Microsoft on Tuesday began sending a revamped version of Windows to makers of computers, smartphones or tablets powered by the software.
“We’ve hit an important milestone for Microsoft,” Windows team executive Antoine Leblond said in a blog post.
“In many ways, this marks a new day for Microsoft, reflecting a number of rapid-release firsts,” Leblond said.
Developers of applications tailored to run on Windows devices were irked, however, to find out that they will not get their hands on the finished version of Windows 8.1 until it hits the market in October.
In the past, developers had early access to new versions of Windows to allow time to make sure their applications work with the software.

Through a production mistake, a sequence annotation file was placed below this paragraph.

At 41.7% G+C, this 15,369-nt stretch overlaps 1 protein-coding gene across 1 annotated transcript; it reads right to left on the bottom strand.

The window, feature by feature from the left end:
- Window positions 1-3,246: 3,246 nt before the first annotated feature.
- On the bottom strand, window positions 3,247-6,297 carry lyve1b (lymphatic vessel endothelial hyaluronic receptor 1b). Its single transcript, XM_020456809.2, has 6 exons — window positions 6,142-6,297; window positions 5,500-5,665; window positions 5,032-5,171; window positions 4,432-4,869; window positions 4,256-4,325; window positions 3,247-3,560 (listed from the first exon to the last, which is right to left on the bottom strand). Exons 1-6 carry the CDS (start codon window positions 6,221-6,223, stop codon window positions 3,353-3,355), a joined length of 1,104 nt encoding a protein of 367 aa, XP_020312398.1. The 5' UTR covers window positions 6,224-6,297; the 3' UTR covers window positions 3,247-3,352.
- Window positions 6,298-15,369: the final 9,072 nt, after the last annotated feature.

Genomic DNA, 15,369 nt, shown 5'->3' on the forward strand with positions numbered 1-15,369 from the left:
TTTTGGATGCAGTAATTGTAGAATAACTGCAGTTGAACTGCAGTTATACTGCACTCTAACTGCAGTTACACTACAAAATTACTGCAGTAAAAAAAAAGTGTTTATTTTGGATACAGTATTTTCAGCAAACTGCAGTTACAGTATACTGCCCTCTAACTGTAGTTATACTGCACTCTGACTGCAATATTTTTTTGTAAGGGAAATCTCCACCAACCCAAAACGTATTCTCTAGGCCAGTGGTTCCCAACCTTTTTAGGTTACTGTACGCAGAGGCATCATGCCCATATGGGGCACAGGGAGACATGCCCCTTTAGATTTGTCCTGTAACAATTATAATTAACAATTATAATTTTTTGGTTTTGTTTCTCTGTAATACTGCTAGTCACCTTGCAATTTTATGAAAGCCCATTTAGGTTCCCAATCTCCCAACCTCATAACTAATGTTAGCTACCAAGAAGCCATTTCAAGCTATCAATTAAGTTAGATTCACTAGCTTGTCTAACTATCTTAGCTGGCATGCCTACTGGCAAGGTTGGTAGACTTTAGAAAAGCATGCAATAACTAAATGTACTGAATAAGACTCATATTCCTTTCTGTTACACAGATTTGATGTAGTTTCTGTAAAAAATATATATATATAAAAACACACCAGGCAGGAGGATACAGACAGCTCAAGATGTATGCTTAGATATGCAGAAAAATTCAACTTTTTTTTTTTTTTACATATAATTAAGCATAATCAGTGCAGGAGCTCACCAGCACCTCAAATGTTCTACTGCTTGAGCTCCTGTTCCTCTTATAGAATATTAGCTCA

“Seriously, has Microsoft fallen off its rocker?” a developer asked rhetorically in a chat forum below Leblond’s blog post.
“This decision is yet another that leaves me questioning the judgment of Microsoft’s current management,” the blogger wrote.
Microsoft in June provided developers with a preview version of the “re-blended” Windows 8 operating system released late last year.
Windows 8.1 incorporated feedback from users and developers, and came with the promise that the US software giant was speeding up its release cycle to adapt to the dizzying pace of innovation in consumer technology.
The overhauled Windows 8 operating system released in November last year was designed to power the array Internet-linked devices.
Better adapting to the shifting Internet landscape is believed to be among the reasons behind the announcement last week that Microsoft chief executive Steve Ballmer will retire within a year.